Skishoeing comes to Minot

Submitted Photo An introductory skishoeing event is scheduled at Minot’s Souris Valley Golf Course for Saturday, Jan. 25. Skishoes are a hybrid between traditional cross-country skis and showshoes.

They are too wide and too short to be a cross-county ski, and too long and too narrow to be a snowshoe.

What are they?

Skishoes, and they are beginning to see a rise in popularity.

Skishoeing is proving to be very good way for people of all ages to get out and enjoy the snow. It doesn’t take much snow either, just an inch will do. That’s one of the benefits of skishoes, a hybrid between traditional cross-county skis and snowshoes.

“The combination brings the best of two things together and are a lot of fun,” said Matt Davis, North Country Trail Association director in Detroit Lakes, Minn. “They are much more versatile than cross-country skis or snowshoes. They’ll go in as little as an inch of snow and you don’t need a groomed trail.”

Submitted Photo Wider than a cross-country ski, skishoes also provide the benefits of a snowshoe by keeping the skier on top of the snow. No groomed trail is necessary for skishoeing.

Glee Mayer of Minot has discovered skishoeing and is hooked on them, and not just for areas of little or light snow cover.

“I was in Colorado and we climbed up over 1,000 feet in skishoes,” said Mayer. “They were amazing. We went right up and got the benefit of skiing down. You can control them pretty good.”

Anyone familiar with traditional skis knows how difficult moving uphill can be, especially if more than a few yards. Not so with skishoes. Their length and width provides flotation atop snow much like a snowshoe.

“You don’t sink. They sit on top of the snow,” explained Mayer. “And you don’t need a groomed trail so it’s the next best thing.”

Cross-country ski trails require grooming for skiers to get the most enjoyment out of them. If the snow is too deep cross-country skiing becomes very difficult. With skishoes there’s enough lift provided to stay on top of the snow and still be able to ski forward without difficulty.

“It’s been my experience that if people try them, they are hooked,” said Davis. “They have a universal binding too, so any winter shoe or hiking boot will fit in there.”

A series of three introductory skishoeing events are scheduled for Jan. 24-26. Davis says the purpose of the events is to get more people to try the sport. You won’t have to worry about having your own skishoes either. Loaner skishoes will be provided.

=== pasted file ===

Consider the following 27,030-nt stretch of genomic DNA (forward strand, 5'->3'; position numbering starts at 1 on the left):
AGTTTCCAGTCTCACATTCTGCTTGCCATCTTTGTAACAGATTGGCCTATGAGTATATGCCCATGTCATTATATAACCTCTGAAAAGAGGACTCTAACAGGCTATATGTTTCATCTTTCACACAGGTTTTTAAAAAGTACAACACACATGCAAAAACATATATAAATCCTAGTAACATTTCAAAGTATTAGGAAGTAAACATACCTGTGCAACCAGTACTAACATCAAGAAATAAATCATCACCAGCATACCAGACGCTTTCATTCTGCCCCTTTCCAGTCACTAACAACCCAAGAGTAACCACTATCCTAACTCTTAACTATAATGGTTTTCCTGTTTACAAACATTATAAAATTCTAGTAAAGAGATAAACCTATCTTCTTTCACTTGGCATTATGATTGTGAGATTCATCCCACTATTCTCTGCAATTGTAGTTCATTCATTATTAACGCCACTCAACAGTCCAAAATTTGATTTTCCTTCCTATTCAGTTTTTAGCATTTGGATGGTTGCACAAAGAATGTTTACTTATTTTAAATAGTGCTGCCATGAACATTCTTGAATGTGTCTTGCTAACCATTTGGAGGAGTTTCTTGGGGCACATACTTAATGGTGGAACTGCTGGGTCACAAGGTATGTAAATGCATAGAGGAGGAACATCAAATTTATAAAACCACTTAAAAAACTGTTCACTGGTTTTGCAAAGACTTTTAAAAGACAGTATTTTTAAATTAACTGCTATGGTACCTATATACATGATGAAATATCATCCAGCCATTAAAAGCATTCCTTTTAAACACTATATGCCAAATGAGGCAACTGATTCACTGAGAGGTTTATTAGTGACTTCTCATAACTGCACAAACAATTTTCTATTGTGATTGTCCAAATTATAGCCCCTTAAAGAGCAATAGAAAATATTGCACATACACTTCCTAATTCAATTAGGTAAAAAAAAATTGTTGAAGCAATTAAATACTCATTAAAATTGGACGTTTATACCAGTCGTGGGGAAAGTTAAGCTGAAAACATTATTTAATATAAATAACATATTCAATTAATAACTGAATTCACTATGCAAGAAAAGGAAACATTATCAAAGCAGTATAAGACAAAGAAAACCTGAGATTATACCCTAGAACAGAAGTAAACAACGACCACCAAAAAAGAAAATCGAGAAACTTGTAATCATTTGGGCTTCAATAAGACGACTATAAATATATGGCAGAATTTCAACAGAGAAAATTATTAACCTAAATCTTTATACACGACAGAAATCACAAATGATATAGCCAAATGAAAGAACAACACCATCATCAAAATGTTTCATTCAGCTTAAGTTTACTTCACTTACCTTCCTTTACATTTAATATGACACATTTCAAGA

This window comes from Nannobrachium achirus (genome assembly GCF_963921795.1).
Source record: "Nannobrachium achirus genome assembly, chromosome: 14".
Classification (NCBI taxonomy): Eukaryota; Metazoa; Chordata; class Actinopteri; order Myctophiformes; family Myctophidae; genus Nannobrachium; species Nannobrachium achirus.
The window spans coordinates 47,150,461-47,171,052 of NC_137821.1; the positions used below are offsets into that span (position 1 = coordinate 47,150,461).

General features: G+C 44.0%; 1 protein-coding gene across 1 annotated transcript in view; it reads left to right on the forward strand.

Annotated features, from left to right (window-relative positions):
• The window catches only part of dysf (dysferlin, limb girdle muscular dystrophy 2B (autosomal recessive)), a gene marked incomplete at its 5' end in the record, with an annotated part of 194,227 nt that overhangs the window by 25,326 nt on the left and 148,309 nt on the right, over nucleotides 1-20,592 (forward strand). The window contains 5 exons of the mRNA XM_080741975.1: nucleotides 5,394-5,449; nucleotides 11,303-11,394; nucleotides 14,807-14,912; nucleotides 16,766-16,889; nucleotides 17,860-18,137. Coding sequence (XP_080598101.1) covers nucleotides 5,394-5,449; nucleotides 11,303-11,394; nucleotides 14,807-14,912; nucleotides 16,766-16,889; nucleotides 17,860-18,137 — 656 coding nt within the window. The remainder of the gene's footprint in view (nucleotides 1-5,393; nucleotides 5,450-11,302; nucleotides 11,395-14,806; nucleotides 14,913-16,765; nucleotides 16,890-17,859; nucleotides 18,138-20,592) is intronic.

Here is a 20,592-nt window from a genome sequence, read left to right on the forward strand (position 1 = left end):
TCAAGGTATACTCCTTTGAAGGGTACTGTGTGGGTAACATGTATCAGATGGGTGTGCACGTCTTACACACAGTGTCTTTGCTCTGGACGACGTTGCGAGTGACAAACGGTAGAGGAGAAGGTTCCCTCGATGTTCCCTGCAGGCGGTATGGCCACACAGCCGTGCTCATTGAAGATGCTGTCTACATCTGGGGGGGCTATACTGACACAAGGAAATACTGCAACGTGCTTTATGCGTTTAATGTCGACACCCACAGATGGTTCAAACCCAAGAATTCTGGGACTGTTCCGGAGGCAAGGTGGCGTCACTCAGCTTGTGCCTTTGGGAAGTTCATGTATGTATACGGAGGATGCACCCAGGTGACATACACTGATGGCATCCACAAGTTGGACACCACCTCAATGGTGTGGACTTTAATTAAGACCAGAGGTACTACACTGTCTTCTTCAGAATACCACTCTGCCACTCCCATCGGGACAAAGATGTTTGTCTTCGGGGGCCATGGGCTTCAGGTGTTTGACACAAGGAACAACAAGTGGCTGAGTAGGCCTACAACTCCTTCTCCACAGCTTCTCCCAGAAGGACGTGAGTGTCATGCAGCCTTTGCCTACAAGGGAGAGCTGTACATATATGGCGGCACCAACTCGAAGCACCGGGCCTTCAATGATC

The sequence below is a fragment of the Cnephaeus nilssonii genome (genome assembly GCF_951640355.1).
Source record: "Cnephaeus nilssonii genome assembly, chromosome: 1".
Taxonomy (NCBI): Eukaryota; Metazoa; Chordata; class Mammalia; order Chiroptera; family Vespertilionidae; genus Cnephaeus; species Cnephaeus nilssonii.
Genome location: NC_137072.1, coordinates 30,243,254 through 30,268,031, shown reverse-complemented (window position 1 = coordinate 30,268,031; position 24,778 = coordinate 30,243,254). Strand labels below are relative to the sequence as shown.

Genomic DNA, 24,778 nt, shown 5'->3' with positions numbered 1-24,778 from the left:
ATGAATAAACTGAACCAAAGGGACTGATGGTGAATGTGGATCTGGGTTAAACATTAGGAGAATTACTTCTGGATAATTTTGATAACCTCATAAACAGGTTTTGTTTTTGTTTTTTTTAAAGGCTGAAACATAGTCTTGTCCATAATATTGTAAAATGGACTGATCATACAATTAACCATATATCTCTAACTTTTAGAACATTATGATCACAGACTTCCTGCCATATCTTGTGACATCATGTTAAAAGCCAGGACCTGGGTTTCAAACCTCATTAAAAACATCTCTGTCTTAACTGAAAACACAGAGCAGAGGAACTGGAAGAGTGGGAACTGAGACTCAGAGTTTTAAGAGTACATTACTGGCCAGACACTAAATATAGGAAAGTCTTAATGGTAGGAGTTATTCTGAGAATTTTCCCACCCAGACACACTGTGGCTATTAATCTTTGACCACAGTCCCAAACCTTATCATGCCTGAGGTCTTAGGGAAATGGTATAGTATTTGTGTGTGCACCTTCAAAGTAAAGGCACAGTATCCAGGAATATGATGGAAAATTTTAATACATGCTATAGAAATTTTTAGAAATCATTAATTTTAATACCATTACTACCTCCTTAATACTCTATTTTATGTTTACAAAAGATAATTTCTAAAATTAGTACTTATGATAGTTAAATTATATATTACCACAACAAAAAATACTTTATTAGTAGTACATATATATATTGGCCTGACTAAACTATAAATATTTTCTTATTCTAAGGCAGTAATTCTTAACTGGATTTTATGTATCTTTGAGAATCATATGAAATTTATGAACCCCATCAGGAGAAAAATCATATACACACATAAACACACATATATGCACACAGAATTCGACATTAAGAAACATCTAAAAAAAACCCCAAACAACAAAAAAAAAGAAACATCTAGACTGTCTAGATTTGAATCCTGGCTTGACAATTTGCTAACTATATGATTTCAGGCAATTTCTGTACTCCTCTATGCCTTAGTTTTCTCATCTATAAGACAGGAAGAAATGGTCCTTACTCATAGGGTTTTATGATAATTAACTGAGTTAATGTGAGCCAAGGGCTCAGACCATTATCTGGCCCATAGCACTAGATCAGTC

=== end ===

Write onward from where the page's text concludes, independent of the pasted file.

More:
“We will have 10 pairs of skishoes at each event. Some will be kid’s sizes,” said Davis. “Anybody older than five will be able to fit in a pair. We’ll have basic instruction and people will be able to try them out.”

Minot’s Souris Valley Golf Course has been selected as one of the sites for a skishoeing event to be held next Saturday from 1-3 p.m. Davis said the North Country Trail Association is hosting the event with the help of Minot Parks. While people can be introduced to skishoes they can also learn more about the NCTA.

The NCTA was established in 1981. It is a 4,600 mile trail stretching from Vermont to North Dakota. The trail enters the state in the southeast corner at Fort Abercrombie State Historic Site and winds its way to Lake Sakakawea State Park near Pick City.

While the Souris Valley event will not be held on an actual section of the North Country Trail, the event set for Jan. 24 at Lake Sakakawea State Park will be. Davis says he hopes to recruit a few new volunteers interested in the western end of the trail, both in promoting it and improving it. According to Davis, skishoes are a perfect fit for the trail.

“You don’t need a packed trail. Skishoes are easier because with every step you can glide just under the surface of the snow. They are more efficient than snowshoes and a lot less tiring,” said Davis.

The North Country Trail is divided into three sections in North Dakota although all three are connected for a total distance of 436 miles. The southeastern section runs from the ND/MN border to the north end of Lake Ashtabula. The central section is the stretch of trail from the north end of Lake Ashtabula to the west end of the McClusky Canal. What is called the western terminus runs 23 miles from the west end of the McClusky Canal to Lake Sakakawea State Park.

It is Davis’ hope that skishoeing will eventually lead to increased usage of the trail during the winter months.

“It is starting to catch on in the Midwest,” remarked Davis. “People are finding skishoes are perfect on hiking trails.”


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